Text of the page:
Am I an Evil Capitalist?

News headlines: Earthquake and Tsunami in the Pacific region.  Heard it on the news yesterday, half-heard it again today (just this minute checked – it seems there’s been another earthquake, bigger disaster than yesterday’s).

My reaction?  Well, “will this affect my asia-pacific investments?” did cross my mind.  Oops!  In my defence, it only crossed my mind about 24 hours after I first heard the news, and I haven’t checked my portfolio since thinking it.  And (barring the vanishingly unlikely event that it had hit my brother and sister-in-law in NZ without my having heard about it), this is my only link to the region.

But ultimately, this is surely the reaction of an Evil Capitalist!

I shall have to atone the Evil Capitalist way, with a contribution when the charity appeals come round.  Having received a small bonus in my August pay-packet, I had already budgeted that for charitable contributions, and this looks like a candidate for a Deserving Cause.

Posted on September 30, 2009, in Uncategorized. Bookmark the permalink. 4 Comments.

  1. New Zealand had a tsunami warning, which caused much chaos and terror as you can see here. Really, the only people affected here were those with family or friends in Samoa or Tonga (which is quite a significant community hereabouts).

    The only people who seemed to have any sort of plan to deal with a tsunami were the police (who tried to warn people off the beaches), and some of the ports (who made an effort to get boats into sheltered areas). Lots of other “vital agencies” were pretty much shrugging their shoulders and saying “so what do you expect us to do about it then?”. Really, I can see their point.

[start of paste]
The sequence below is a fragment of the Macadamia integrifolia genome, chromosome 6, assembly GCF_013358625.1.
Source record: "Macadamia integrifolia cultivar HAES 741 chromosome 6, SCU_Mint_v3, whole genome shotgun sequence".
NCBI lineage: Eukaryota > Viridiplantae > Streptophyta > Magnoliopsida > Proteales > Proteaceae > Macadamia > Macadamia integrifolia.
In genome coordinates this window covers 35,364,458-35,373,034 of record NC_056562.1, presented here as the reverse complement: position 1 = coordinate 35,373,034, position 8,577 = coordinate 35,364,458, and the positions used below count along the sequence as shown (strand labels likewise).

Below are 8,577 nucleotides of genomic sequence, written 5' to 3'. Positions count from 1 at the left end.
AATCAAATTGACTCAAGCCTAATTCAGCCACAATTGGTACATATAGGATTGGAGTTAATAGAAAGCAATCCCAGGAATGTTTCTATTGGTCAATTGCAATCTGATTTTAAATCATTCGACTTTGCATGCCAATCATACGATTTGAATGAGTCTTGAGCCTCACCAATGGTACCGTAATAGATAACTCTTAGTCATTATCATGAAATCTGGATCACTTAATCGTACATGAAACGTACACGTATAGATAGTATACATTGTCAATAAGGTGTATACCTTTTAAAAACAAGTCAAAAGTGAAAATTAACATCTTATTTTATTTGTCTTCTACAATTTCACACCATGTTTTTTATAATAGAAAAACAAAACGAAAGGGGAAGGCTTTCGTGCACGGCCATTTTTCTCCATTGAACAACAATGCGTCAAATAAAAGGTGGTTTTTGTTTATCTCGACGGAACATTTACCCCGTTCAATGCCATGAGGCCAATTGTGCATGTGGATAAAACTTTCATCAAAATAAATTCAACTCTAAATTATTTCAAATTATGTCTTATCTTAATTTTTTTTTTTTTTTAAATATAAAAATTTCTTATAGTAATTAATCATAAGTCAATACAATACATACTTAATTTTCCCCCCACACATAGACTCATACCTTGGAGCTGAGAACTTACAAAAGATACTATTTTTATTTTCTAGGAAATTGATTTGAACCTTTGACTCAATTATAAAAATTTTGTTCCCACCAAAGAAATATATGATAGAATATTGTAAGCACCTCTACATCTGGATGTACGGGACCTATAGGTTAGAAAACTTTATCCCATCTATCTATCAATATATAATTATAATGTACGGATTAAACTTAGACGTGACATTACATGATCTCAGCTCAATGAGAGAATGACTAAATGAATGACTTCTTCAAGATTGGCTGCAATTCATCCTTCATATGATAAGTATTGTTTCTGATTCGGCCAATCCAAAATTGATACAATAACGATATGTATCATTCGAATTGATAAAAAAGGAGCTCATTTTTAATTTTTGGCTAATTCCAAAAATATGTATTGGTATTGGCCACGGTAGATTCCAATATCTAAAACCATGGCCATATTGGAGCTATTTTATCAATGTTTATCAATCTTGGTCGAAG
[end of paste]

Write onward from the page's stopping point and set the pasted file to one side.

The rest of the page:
2. If you want to support a worthwhile charity that is supplying relief to the Tsunami victims, try Shelterbox. Based in Helston, Cornwall, they supply pre-packed boxes containing tents, cookers, water purification gear etc to provide emergency accommodation to victims of natural disasters. They are small, efficient and local, and are on the scene already.



  3. I wondered if I was an evil capitalist when buying stock in mining companies in Africa.

    On the other hand I took far more interest in events in the Congo when it affected my future well being directly. So in that sense small investments made me more aware of the difficulties facing the people who worked for the companies I owned stock in.

    That short term my investments might have done slightly better if Mugabe retained a stronger hold on power didn’t make me any more likely to do anything to support ZANU-PF.

    Evil capitalism starts when you put your future financial interest above the health, well being, or other legitimate concerns of the people who work for you, and actively make decisions that adversely affects others purely for profit. Until then you are just a capitalist. Of course companies make tough decisions, mining companies lay off miners when world commodity prices fall too low. They may give them terms of employment which are way below our expectations in the west, so there is a balancing act in these things. If you vote for what you think is the right, proper and sustainable way to conduct business your ethics are probably sound.

    I think apathetic capitalism may be a bigger problem, where small investors don’t take enough interest is what is done in their name. Mea culpa, but attending AGMs isn’t always practical especially for the sums of money I can afford to invest currently.

    Your reaction is I think rational. You don’t immediately know anyone affected so you aren’t aware of more urgent things to do, and it could affect your financial standing. I’d be more concerned for your moral welfare if you had stock in BAe Systems PLC.

    That said I wouldn’t want to discourage you from supporting Tsunami victims.

  4. Simon, let me reassure you, I wouldn’t touch BAe or its peers with a bargepole. I also let my principles rule out some other profitable sectors such as tobacco and oil companies, and pharma companies (the latter unless I find one that rules out torture as part of its business).

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